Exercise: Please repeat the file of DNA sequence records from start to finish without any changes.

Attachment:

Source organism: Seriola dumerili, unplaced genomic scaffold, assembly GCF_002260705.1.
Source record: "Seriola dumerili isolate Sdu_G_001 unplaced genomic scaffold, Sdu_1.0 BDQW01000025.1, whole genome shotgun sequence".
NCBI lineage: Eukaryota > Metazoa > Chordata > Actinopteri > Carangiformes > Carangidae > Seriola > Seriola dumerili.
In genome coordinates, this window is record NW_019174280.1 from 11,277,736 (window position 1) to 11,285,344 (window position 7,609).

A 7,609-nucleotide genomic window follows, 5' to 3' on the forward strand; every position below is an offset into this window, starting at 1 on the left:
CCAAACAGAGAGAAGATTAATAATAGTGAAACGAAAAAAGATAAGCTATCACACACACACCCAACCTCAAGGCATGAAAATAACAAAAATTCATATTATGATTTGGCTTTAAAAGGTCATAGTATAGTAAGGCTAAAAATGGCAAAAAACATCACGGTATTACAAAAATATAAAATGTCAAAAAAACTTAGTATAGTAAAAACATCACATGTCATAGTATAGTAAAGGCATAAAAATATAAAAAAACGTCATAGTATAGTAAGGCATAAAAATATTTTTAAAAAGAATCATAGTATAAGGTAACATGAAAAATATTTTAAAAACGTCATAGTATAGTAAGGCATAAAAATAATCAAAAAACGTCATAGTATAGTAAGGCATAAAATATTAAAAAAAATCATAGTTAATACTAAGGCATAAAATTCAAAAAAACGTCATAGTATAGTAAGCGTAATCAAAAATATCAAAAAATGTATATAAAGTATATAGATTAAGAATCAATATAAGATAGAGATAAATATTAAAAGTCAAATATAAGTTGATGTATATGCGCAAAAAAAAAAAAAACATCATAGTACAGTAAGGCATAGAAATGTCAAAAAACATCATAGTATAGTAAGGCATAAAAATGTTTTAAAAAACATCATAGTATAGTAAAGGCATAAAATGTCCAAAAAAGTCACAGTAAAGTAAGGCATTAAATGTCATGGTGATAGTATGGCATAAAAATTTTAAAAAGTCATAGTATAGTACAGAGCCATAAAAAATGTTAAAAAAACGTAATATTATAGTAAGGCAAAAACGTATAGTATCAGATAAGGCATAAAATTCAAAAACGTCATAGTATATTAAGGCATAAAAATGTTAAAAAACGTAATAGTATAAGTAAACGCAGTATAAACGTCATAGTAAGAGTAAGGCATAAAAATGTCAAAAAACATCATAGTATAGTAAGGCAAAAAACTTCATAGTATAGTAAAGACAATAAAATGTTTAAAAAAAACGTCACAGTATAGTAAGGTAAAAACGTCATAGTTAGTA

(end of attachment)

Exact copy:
Source organism: Seriola dumerili, unplaced genomic scaffold, assembly GCF_002260705.1.
Source record: "Seriola dumerili isolate Sdu_G_001 unplaced genomic scaffold, Sdu_1.0 BDQW01000025.1, whole genome shotgun sequence".
NCBI lineage: Eukaryota > Metazoa > Chordata > Actinopteri > Carangiformes > Carangidae > Seriola > Seriola dumerili.
In genome coordinates, this window is record NW_019174280.1 from 11,277,736 (window position 1) to 11,285,344 (window position 7,609).

A 7,609-nucleotide genomic window follows, 5' to 3' on the forward strand; every position below is an offset into this window, starting at 1 on the left:
CCAAACAGAGAGAAGATTAATAATAGTGAAACGAAAAAAGATAAGCTATCACACACACACCCAACCTCAAGGCATGAAAATAACAAAAATTCATATTATGATTTGGCTTTAAAAGGTCATAGTATAGTAAGGCTAAAAATGGCAAAAAACATCACGGTATTACAAAAATATAAAATGTCAAAAAAACTTAGTATAGTAAAAACATCACATGTCATAGTATAGTAAAGGCATAAAAATATAAAAAAACGTCATAGTATAGTAAGGCATAAAAATATTTTTAAAAAGAATCATAGTATAAGGTAACATGAAAAATATTTTAAAAACGTCATAGTATAGTAAGGCATAAAAATAATCAAAAAACGTCATAGTATAGTAAGGCATAAAATATTAAAAAAAATCATAGTTAATACTAAGGCATAAAATTCAAAAAAACGTCATAGTATAGTAAGCGTAATCAAAAATATCAAAAAATGTATATAAAGTATATAGATTAAGAATCAATATAAGATAGAGATAAATATTAAAAGTCAAATATAAGTTGATGTATATGCGCAAAAAAAAAAAAAACATCATAGTACAGTAAGGCATAGAAATGTCAAAAAACATCATAGTATAGTAAGGCATAAAAATGTTTTAAAAAACATCATAGTATAGTAAAGGCATAAAATGTCCAAAAAAGTCACAGTAAAGTAAGGCATTAAATGTCATGGTGATAGTATGGCATAAAAATTTTAAAAAGTCATAGTATAGTACAGAGCCATAAAAAATGTTAAAAAAACGTAATATTATAGTAAGGCAAAAACGTATAGTATCAGATAAGGCATAAAATTCAAAAACGTCATAGTATATTAAGGCATAAAAATGTTAAAAAACGTAATAGTATAAGTAAACGCAGTATAAACGTCATAGTAAGAGTAAGGCATAAAAATGTCAAAAAACATCATAGTATAGTAAGGCAAAAAACTTCATAGTATAGTAAAGACAATAAAATGTTTAAAAAAAACGTCACAGTATAGTAAGGTAAAAACGTCATAGTTAGTA